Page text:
Back to Grading
Professional discussion underpinned by portfolio
S7

Support the development of artifacts for assessment.

Back to Grading
Professional discussion underpinned by portfolio
S8

Translate back log and roadmap, and show how it aligns to strategy.

Back to Grading
Professional discussion underpinned by portfolio
S9

Identify users, who they are, and what their needs are, based on evidence.

Back to Grading
Professional discussion underpinned by portfolio
S10

Define user stories, write stories and acceptance criteria.

Back to Grading
Professional discussion underpinned by portfolio
S11

Engage various stakeholders, utilise the vision, goals, KPI’s and objectives for the product or service.

Back to Grading
Professional discussion underpinned by portfolio
S12

Ensure methods and techniques for structured reviews are applied, for example but not limited to peer review, formal technical review, user research and testing.

Back to Grading
Professional discussion underpinned by portfolio
S13

Utilise planning and prioritisation techniques to organise and manage the product backlog to deliver value and benefits.

Back to Grading
Professional discussion underpinned by portfolio
S14

Produce reports, roadmaps, plans to report progress and support governance processes and stakeholder management at various levels within the organisation.

Back to Grading
Project report, presentation, and questions
S15

Use product management life cycle tools and techniques. Where appropriate automate mechanical tasks such as scheduling, resource balancing, and time recording.

Back to Grading
Project report, presentation, and questions
S16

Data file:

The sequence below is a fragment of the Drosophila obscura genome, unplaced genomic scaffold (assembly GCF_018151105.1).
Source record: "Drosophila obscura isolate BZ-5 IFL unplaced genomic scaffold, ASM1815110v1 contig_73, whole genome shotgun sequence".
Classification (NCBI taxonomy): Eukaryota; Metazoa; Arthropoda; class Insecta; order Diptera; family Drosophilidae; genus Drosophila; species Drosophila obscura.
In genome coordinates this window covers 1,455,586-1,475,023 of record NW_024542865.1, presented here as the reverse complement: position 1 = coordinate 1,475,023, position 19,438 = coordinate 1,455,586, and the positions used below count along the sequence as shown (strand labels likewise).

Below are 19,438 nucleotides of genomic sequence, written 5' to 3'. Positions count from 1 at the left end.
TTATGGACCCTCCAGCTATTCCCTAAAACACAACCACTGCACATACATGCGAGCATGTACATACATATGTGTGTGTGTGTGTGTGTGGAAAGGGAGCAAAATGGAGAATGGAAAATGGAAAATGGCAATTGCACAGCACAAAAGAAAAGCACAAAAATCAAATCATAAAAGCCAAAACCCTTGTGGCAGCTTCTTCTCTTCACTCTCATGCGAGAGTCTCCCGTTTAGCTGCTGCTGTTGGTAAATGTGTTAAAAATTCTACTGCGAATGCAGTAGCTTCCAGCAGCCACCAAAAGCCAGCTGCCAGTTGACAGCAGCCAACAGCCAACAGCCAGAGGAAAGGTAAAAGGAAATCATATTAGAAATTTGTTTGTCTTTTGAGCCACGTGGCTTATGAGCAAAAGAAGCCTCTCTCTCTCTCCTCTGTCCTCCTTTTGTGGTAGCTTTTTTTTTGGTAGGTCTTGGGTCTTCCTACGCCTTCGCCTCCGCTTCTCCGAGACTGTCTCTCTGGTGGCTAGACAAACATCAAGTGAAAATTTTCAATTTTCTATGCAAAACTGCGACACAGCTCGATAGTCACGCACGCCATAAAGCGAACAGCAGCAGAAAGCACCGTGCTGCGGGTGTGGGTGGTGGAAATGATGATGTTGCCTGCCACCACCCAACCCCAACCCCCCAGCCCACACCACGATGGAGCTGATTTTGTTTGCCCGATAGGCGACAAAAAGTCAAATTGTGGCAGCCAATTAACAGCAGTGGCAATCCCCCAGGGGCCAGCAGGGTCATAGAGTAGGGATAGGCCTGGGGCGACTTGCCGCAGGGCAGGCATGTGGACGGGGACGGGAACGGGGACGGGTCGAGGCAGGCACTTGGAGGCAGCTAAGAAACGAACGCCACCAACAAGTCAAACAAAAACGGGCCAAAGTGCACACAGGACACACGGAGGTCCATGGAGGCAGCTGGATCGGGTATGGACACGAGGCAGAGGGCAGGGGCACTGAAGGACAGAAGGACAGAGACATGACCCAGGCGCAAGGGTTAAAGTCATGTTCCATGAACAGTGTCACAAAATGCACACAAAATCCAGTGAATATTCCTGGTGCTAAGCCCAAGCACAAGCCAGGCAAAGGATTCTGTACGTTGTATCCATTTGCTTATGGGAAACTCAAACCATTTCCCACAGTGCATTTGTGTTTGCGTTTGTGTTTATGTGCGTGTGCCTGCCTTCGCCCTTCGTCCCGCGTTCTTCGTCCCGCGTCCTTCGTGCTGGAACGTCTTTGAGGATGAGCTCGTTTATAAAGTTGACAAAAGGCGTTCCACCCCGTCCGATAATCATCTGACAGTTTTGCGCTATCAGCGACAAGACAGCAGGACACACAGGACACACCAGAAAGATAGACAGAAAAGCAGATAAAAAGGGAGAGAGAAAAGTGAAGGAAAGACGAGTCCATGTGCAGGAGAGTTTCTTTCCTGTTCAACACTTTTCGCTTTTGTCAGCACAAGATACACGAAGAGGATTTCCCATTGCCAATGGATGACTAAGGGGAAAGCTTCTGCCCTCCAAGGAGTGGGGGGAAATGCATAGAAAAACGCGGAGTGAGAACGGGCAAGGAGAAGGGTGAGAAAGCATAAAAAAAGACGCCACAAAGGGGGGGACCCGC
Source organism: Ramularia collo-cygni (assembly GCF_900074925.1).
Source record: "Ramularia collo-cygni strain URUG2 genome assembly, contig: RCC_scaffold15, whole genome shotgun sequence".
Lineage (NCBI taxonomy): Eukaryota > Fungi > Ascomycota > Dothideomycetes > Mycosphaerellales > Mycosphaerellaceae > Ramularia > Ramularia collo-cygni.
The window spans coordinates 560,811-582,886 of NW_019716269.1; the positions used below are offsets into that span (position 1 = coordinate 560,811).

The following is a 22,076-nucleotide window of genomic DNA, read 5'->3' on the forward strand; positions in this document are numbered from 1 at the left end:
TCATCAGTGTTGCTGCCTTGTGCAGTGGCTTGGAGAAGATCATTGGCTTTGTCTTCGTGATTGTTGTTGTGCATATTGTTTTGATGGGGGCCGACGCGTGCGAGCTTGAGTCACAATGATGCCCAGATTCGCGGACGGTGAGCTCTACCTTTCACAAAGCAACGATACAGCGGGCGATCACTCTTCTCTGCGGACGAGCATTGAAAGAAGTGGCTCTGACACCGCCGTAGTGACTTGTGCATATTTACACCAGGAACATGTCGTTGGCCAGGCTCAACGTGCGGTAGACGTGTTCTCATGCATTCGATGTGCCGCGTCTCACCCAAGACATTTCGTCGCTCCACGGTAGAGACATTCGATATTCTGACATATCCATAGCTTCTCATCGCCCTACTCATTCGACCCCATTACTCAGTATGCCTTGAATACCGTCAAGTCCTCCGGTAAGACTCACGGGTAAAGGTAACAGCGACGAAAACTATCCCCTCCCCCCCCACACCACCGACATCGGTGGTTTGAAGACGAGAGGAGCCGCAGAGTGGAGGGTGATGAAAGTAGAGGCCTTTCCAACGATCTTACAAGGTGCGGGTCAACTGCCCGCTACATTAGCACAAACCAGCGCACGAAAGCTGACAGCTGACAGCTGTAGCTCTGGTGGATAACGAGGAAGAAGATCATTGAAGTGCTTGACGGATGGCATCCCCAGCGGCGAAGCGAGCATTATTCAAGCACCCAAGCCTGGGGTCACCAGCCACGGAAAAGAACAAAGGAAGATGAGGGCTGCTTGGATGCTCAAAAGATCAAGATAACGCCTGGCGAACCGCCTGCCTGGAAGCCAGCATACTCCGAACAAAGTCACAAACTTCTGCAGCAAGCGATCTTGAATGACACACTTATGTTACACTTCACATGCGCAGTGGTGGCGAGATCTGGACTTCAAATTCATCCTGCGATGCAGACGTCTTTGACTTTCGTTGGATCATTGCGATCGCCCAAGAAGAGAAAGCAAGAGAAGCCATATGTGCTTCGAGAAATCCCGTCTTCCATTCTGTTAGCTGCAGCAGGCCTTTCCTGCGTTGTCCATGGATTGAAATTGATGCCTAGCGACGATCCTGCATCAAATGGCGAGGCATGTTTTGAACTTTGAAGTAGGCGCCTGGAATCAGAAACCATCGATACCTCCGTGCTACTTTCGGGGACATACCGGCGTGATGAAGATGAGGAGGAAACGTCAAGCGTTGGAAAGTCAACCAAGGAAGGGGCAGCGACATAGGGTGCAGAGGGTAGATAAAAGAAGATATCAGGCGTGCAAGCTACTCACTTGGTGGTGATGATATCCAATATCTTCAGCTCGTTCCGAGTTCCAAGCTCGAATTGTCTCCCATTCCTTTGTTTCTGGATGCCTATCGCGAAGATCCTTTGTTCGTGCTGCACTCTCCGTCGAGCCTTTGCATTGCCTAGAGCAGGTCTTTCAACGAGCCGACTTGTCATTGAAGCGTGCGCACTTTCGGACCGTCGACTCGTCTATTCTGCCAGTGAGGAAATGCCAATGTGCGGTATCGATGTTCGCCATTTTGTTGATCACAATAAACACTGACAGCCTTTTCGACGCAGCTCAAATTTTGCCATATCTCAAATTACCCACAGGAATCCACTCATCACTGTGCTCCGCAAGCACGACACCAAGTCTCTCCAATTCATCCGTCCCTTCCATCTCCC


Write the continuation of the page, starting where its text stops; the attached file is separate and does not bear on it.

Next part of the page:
Manage, mitigate and investigate product risks and ensuring product meets the need of its users.

Back to Grading
Project report, presentation, and questions
S17

Use data to inform decision making.

Back to Grading
Project report, presentation, and questions
Behaviour Assessment methods
B1

Professional approach when they have managed difficult, challenging constraint and or a situation.

Back to Grading
Professional discussion underpinned by portfolio
B2

Commitment to continuous improvement by following and maintaining quality standards throughout the product life cycle.

Back to Grading
Project report, presentation, and questions
B3

Assumes responsibility that their actions and objectives are in line with business strategy.

Back to Grading
Professional discussion underpinned by portfolio
B4

Conveying a level of confidence and professionalism when engaging with stakeholders.

Back to Grading
Professional discussion underpinned by portfolio
B5

User centred mindset to solving problems that deliver value and meet user needs.

Back to Grading
Professional discussion underpinned by portfolio